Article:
P`ARTY, n. [L. pars. See Part.]

1. A number of persons united in opinion or design, in opposition to others in the community. It differs from faction, in implying a less dishonorable association, or more justifiable designs. Parties exist in all governments; and free governments are the hot-beds of party. Formerly, the political parties in England were called whigs and tories.

2. One of two litigants; the plaintiff or defendant in a lawsuit.

The cause of both parties shall come before the judges. Ex.22.

3. One concerned or interested in an affair. This man was not a party to the trespass or affray. He is not a party to the contract or agreement.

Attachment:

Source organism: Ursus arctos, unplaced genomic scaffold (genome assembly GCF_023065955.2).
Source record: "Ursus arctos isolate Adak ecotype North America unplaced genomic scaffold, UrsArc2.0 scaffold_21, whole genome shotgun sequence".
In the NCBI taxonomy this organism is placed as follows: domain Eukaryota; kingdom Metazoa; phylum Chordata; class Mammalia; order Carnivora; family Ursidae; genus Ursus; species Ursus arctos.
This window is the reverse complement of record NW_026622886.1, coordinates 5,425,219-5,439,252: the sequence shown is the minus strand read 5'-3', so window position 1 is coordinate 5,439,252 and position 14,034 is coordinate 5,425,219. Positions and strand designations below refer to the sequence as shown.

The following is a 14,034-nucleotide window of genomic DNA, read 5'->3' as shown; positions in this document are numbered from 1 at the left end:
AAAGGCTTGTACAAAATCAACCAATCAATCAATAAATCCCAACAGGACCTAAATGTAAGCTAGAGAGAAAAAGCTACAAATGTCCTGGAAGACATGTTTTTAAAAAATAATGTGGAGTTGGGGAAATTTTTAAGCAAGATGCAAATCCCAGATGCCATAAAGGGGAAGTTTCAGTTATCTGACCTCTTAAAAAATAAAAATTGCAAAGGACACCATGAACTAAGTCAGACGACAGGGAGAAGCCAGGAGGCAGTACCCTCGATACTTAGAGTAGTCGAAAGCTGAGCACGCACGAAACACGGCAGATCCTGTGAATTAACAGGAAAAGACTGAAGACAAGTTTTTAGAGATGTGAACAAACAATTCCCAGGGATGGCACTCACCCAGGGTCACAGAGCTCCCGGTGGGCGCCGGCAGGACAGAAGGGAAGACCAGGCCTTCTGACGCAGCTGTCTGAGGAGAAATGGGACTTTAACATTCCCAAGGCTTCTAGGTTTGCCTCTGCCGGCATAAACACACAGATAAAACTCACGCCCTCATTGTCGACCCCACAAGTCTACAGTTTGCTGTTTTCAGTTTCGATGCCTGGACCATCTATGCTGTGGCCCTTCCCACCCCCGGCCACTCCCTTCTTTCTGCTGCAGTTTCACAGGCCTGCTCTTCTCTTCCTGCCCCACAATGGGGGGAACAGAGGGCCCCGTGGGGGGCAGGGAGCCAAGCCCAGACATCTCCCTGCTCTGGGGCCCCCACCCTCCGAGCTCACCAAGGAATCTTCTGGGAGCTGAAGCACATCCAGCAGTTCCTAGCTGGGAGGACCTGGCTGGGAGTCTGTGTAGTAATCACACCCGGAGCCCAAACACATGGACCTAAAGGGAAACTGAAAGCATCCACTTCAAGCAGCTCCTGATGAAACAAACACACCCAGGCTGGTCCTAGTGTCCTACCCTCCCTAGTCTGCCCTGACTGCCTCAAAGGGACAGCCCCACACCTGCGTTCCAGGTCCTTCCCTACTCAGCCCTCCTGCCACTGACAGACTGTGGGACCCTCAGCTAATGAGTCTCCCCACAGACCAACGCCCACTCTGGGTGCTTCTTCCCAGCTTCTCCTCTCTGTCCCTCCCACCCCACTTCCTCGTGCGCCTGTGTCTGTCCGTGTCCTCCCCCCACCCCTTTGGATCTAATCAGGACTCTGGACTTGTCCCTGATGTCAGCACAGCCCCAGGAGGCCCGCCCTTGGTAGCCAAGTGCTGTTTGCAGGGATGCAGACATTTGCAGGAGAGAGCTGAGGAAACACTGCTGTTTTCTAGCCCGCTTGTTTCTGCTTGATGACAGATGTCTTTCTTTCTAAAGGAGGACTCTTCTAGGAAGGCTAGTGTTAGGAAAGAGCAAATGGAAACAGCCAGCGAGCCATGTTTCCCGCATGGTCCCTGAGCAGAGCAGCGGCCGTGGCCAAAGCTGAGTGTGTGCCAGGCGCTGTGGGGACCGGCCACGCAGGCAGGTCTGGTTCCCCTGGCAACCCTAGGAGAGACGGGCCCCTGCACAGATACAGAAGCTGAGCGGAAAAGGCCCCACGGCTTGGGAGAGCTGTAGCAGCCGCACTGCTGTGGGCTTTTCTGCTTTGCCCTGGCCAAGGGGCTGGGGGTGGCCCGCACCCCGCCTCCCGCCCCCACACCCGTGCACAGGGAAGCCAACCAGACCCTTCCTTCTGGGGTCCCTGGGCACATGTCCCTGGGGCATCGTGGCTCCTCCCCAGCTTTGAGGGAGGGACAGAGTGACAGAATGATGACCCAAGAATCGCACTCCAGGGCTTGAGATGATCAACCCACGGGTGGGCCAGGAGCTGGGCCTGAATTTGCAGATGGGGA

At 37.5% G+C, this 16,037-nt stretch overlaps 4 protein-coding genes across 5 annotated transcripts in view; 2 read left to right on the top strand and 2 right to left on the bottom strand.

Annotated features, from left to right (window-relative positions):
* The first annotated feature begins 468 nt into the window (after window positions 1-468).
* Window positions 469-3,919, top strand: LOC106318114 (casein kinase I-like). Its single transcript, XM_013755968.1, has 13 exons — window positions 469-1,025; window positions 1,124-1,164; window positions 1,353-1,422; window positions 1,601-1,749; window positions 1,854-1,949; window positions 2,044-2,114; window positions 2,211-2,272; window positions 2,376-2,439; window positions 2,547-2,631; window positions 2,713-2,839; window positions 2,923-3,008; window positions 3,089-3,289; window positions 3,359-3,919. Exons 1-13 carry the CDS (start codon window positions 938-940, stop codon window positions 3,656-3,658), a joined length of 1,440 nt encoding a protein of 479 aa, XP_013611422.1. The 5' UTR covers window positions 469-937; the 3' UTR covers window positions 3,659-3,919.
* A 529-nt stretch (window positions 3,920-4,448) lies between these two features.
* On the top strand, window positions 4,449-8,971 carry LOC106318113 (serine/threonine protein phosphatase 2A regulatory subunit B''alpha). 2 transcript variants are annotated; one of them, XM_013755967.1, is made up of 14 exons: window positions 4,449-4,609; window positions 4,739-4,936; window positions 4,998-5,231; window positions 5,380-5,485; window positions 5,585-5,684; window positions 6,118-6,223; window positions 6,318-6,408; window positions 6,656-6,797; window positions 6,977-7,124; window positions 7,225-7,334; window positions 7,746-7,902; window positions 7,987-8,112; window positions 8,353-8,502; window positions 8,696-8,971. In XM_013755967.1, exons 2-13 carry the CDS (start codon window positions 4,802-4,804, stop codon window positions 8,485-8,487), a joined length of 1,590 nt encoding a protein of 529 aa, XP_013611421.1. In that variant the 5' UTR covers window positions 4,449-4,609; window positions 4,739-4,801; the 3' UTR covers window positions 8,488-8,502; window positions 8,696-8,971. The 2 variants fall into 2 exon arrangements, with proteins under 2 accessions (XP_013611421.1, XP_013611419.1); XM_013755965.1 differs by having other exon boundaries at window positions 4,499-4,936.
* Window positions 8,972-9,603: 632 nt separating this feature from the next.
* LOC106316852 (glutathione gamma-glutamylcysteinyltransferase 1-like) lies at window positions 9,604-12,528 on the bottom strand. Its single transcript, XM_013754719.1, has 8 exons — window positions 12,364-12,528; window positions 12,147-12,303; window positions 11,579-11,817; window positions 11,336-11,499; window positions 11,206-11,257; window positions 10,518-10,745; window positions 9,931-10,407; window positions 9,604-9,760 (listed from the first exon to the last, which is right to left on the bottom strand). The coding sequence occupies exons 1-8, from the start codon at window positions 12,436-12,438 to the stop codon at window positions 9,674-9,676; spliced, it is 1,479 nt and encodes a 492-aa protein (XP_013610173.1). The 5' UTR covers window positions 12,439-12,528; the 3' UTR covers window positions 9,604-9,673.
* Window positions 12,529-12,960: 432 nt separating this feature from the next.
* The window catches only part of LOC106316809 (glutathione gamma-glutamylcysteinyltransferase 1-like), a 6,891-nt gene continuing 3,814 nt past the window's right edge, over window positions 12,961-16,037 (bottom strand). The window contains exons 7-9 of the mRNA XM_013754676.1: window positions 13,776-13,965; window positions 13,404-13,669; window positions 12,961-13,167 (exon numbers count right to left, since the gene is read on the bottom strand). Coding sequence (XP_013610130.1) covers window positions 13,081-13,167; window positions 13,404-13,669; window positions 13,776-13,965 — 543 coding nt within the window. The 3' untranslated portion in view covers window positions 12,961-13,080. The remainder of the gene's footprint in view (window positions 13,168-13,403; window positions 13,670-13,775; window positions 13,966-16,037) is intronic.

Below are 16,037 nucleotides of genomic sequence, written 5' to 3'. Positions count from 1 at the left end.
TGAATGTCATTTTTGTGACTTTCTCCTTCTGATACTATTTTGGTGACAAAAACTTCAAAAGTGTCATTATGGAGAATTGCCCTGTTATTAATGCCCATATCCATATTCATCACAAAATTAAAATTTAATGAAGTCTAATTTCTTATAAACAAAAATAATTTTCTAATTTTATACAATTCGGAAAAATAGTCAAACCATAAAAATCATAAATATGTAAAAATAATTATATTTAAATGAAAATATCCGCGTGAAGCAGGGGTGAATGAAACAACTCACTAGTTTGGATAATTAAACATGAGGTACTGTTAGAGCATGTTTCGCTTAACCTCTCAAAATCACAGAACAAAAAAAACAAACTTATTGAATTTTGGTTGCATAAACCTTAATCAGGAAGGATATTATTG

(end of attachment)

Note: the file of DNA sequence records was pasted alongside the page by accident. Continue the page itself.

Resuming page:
4. Side; persons engaged against each other.

The peace both parties want, is like to last.

Small parties make up in diligence what they want in numbers.

5. Cause; side.

Aegle came in to make their party good.

6. A select company invited to an entertainment; as a dining party, a tea party, an evening party.

7. A single person distinct from or opposed to another.

If the jury found that the party slain was of English race, it had been adjudged felony,

8. In military affairs, a detachment or small number of troops sent on a particular duty, as to intercept the enemy's convoy, to reconnoiter, to seek forage, to flank the enemy, & used to qualify other words and may be considered either as part of a compound word, or as an adjective; as party man, party rage, party disputes, &c.